QUAERITUR: Genuflecting when the Blessed Sacrament is exposed

From a reader:

When I was in grade school (1990’s), I was taught by a very devout teacher that one should genuflect (kneel?) on both knees with a slight bow of the head when entering/leaving the pew during adoration of the Blessed Sacrament.  I have never really seen this any place else, or even heard it discussed.  I don’t recall my grandfather ever doing this, and he spent at least an hour or more before the Blessed Sacrament each week and went to grade school in the 1930’s when all but one of his teachers were nuns.  What is the proper way to genuflect before the exposed Blessed Sacrament?  Thanks!

It is possible, even probable, that there were some variations of practice when the Blessed Sacrament was exposed. Also, conferences of bishops can, by and large, determine proper practices for Catholics in their regions.  If memory serves, some bishops conferences have eliminated the distinction of the “double-genuflection” when the Blessed Sacrament is exposed.  FAIL.

The way I learned, and the parish where I learned was an exemplar of traditional liturgical custom and practice, was as you described.  This is what I do, both knees permitting.  No bishops’ conference will convince me that it is better not to do so.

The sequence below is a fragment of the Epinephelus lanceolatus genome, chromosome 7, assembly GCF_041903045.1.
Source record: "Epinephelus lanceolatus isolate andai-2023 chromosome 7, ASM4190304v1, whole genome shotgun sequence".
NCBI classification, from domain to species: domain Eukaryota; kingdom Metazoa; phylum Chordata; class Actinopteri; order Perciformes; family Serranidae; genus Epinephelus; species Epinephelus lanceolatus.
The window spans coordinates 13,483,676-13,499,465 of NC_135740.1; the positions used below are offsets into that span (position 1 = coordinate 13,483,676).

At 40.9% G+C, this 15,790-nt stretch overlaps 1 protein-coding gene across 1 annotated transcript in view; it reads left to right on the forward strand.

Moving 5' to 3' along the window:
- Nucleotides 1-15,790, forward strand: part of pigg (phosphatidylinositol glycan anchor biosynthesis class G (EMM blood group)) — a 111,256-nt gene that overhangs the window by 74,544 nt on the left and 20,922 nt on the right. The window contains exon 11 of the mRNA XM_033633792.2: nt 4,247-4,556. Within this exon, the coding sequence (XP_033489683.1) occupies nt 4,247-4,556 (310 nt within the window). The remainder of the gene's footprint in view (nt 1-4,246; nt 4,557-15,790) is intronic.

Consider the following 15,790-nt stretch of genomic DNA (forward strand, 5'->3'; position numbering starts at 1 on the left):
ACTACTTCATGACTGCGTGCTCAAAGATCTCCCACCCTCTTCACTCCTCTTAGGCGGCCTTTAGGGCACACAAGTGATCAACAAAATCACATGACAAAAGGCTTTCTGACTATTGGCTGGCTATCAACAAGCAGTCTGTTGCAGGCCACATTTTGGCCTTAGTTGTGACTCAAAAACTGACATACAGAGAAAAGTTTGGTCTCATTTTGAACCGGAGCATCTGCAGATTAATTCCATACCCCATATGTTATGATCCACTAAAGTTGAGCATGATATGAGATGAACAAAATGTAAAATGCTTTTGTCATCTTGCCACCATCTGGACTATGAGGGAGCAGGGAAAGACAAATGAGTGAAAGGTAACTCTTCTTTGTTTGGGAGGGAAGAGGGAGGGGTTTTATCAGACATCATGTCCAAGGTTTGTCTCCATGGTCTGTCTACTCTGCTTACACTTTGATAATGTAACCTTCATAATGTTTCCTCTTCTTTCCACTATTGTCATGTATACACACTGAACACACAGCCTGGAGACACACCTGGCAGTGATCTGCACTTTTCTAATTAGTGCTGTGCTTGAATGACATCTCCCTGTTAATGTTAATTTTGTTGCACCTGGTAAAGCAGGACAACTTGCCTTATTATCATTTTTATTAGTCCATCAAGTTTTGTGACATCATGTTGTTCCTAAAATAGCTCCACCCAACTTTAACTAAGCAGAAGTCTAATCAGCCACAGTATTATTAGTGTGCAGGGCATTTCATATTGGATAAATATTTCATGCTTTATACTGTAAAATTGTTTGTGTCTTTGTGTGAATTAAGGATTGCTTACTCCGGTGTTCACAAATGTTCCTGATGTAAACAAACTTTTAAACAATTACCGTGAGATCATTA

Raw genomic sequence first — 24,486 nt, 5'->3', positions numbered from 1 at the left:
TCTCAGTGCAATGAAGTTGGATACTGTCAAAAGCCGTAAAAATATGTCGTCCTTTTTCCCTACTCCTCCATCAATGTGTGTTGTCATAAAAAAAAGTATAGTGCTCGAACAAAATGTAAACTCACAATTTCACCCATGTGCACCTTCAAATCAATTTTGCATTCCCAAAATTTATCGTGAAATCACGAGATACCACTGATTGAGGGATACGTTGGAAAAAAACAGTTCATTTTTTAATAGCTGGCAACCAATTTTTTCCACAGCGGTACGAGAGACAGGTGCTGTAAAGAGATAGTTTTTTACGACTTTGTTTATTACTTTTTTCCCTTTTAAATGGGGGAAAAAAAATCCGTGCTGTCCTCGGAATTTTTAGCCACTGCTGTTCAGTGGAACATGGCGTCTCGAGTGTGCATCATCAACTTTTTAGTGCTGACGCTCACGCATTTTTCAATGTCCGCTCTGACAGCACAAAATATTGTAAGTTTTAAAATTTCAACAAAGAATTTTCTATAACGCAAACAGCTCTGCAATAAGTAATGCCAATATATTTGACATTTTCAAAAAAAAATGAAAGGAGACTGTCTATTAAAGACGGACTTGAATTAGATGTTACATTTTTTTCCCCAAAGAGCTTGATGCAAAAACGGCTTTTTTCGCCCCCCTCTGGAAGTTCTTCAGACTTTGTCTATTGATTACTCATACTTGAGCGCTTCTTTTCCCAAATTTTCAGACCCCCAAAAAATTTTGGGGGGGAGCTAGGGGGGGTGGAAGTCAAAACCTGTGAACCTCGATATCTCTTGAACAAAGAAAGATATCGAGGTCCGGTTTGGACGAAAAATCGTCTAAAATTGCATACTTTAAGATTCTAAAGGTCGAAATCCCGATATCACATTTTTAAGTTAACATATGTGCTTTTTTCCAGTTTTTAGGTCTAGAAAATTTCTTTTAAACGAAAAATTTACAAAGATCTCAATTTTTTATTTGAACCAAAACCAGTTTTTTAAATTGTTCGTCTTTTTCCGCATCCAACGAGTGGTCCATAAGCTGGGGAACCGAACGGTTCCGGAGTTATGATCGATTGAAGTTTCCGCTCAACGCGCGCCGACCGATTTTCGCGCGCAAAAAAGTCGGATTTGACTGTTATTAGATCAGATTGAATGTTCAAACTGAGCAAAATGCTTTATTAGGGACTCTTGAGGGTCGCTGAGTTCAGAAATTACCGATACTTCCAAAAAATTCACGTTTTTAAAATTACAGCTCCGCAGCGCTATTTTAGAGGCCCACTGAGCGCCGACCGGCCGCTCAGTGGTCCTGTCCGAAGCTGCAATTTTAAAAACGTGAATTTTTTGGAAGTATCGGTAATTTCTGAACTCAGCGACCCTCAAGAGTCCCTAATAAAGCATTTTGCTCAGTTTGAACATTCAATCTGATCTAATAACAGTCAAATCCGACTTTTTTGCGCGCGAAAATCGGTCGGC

That said, I have seen people genuflect on one knee when coming and going and haven’t had the impulse to jump on them.  They seemed genuinely reverent, which is what matters most.  I will continue to use both knees, again, both knees permitting.  When they at last don’t permit, I’ll find another way to express reverence.

It is good that we have distinct gestures for different situations.  Exposition of the Blessed Sacrament is special.  The special time in a church, the privilege of a view of the very Eucharist we otherwise know is the tabernacle, deserves recognition.  Gestures help to reinforce our Faith and to give witness of Faith to others.  Children learn a great deal from subtle differences in our gestures.  They learn from sloppiness, as well.  They learn from minimalism, too.

It seems to me that a double-genuflection is an appropriate gesture, given that total prostration and then crawling backwards out of church isn’t always possible.

About Fr. John Zuhlsdorf

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  1. I was taught the same. At our one church, there was a lady who always did her genuflections on both knees, with a profound bow.

    Crawling backwards out of the church will look a possessed person in one of those horror movies.

  2. Given the nature and dignity of the One Whom we adore in the Blessed Sacrament, the crawling-backwards thing is actually 100% appropriate, though most of us (especially me) would probably look so funny doing it we’d make the saints and angels roar with laughter.

  3. Norah says:

    Australia has an indult which permits genuflection on both knees before the exposed Sacrament. In my church most peple don’t even bother to genuflect on one knee entering the pew before Mass. A bob of the head seems all that can be managed. Not surprising really; I can’t ever remember hearing a homily on the Real Presence.

  4. Mike says:

    Yes, as Fr. Z said, reverence and adoration are key, so a devout one-knee before the Monstrance is fine, but a special gesture of reverence is best. In my parish, the veritable army of Extraordinary ministers of the Eucharist–almost all old ladies, God bless them–hardly ever genuflect before the Tabernacle. They just bow, which is better than nothing. But it always gets me wondering–who taught these ladies?

    “Bend the heart before you bend the knee.”–St. Benedict